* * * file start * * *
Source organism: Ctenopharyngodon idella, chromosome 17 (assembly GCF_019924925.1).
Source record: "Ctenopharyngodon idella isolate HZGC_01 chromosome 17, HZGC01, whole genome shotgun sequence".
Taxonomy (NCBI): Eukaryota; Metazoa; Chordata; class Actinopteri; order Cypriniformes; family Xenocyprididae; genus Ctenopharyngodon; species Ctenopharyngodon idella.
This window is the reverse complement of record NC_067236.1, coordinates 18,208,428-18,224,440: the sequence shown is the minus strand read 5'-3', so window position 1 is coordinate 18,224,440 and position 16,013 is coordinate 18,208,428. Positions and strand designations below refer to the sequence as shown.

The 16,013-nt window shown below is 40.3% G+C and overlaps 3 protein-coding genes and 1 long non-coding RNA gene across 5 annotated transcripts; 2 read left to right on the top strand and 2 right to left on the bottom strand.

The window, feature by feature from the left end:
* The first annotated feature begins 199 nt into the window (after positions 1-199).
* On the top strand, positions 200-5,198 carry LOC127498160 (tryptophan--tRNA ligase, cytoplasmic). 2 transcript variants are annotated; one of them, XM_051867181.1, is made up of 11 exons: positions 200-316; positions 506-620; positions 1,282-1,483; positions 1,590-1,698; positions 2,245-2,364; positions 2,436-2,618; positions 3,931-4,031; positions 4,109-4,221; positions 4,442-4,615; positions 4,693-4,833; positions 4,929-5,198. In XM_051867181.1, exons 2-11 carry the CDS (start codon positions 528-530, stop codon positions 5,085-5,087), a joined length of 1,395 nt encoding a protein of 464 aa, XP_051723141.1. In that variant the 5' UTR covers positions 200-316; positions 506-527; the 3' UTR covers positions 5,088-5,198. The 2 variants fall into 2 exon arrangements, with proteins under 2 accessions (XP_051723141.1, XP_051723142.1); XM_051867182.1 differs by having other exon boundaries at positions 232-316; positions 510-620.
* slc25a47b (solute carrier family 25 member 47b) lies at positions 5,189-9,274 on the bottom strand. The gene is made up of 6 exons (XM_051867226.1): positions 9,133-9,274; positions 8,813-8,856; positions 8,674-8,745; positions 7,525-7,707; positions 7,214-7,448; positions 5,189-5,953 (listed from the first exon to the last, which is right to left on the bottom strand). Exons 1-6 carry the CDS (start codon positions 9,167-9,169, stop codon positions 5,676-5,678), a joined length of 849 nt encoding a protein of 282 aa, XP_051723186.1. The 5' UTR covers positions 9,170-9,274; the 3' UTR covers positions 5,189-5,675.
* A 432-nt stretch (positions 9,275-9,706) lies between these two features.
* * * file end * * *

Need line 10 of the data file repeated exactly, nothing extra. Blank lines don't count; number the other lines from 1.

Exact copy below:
* A 432-nt stretch (positions 9,275-9,706) lies between these two features.